Dear Members and Friends:
AARC’s efforts to enforce the Audio Home Recording Act (AHRA) and collect the royalties our members are owed continue. As you know, this July we filed a landmark suit against several automobile companies and electronic device manufacturers who refused to pay royalties or include required copy protection systems on their in-car music recorders, in violation of the AHRA. Today, we expanded our enforcement efforts by filing an additional complaint against Chrysler and two Mitsubishi Electric companies regarding their “automobile-based digital audio recording devices,” which are music-recording hard drive systems available in Chrysler, Jeep, Ram and Dodge cars and trucks. These devices are covered by the AHRA, but the defendants have refused to pay royalties on them or include the required serial copy protections.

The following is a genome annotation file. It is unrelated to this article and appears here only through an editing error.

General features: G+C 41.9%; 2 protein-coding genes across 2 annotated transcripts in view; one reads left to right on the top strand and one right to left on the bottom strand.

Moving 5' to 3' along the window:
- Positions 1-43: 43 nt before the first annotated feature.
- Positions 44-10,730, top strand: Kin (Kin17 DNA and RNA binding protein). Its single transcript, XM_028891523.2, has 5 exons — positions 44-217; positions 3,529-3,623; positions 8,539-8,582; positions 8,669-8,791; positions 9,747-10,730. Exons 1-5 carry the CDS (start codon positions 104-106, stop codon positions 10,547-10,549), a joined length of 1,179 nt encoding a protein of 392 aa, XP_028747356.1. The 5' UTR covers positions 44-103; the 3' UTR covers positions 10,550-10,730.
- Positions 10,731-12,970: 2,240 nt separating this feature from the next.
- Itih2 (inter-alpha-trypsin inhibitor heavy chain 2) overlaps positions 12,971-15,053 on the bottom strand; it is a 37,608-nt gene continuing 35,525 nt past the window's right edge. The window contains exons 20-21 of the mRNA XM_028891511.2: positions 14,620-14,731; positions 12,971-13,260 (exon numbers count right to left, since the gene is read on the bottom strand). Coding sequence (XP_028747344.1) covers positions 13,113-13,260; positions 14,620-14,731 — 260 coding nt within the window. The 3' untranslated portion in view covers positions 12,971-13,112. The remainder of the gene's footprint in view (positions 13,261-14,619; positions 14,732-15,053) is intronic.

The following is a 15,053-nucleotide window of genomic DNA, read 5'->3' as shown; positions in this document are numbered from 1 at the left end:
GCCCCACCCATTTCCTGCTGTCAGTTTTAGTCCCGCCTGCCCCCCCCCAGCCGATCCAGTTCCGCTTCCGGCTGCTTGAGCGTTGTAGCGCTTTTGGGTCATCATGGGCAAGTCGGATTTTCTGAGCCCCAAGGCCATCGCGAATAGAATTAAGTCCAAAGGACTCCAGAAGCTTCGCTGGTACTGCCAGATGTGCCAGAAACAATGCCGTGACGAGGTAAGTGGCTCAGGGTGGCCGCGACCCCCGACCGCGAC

We had hoped Chrysler and the Mitsubishi Electric companies would settle their liability and begin paying what they owe once they had an opportunity to study and assess the issues. But it has now become painfully clear they have no intention of complying with the law. While litigation is always a last resort, it is clear this lawsuit is the only way to protect our members’ rights.
As I have said many times, the AHRA is fundamentally a tradeoff that provides legal certainty and tremendous economic opportunities to companies like Chrysler and Mitsubishi Electric in exchange for modest royalty payments and protection against serial copying. Chrysler and Mitsubishi Electric have had all the benefits of this tradeoff, and AARC will not stand by while they refuse to hold up their end of the deal.
More background on the litigation and the AHRA is available here.
Thank you very much for your support.
Linda R. Bocchi, Esq.
Alliance of Artists and Recording Companies